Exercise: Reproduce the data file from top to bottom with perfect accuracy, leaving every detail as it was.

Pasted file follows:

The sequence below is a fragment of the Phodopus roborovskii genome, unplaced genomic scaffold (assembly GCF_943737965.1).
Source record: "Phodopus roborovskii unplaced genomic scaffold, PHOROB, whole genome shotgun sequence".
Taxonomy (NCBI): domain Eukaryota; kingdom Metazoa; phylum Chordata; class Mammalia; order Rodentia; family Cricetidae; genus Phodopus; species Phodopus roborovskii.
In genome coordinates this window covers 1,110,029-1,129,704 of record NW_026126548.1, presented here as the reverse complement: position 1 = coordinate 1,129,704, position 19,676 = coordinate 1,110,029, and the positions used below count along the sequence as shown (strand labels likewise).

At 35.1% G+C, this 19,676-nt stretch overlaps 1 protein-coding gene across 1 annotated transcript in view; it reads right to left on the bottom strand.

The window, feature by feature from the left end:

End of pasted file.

The sequence below is a fragment of the Phodopus roborovskii genome, unplaced genomic scaffold (assembly GCF_943737965.1).
Source record: "Phodopus roborovskii unplaced genomic scaffold, PHOROB, whole genome shotgun sequence".
Taxonomy (NCBI): domain Eukaryota; kingdom Metazoa; phylum Chordata; class Mammalia; order Rodentia; family Cricetidae; genus Phodopus; species Phodopus roborovskii.
In genome coordinates this window covers 1,110,029-1,129,704 of record NW_026126548.1, presented here as the reverse complement: position 1 = coordinate 1,129,704, position 19,676 = coordinate 1,110,029, and the positions used below count along the sequence as shown (strand labels likewise).

At 35.1% G+C, this 19,676-nt stretch overlaps 1 protein-coding gene across 1 annotated transcript in view; it reads right to left on the bottom strand.

The window, feature by feature from the left end: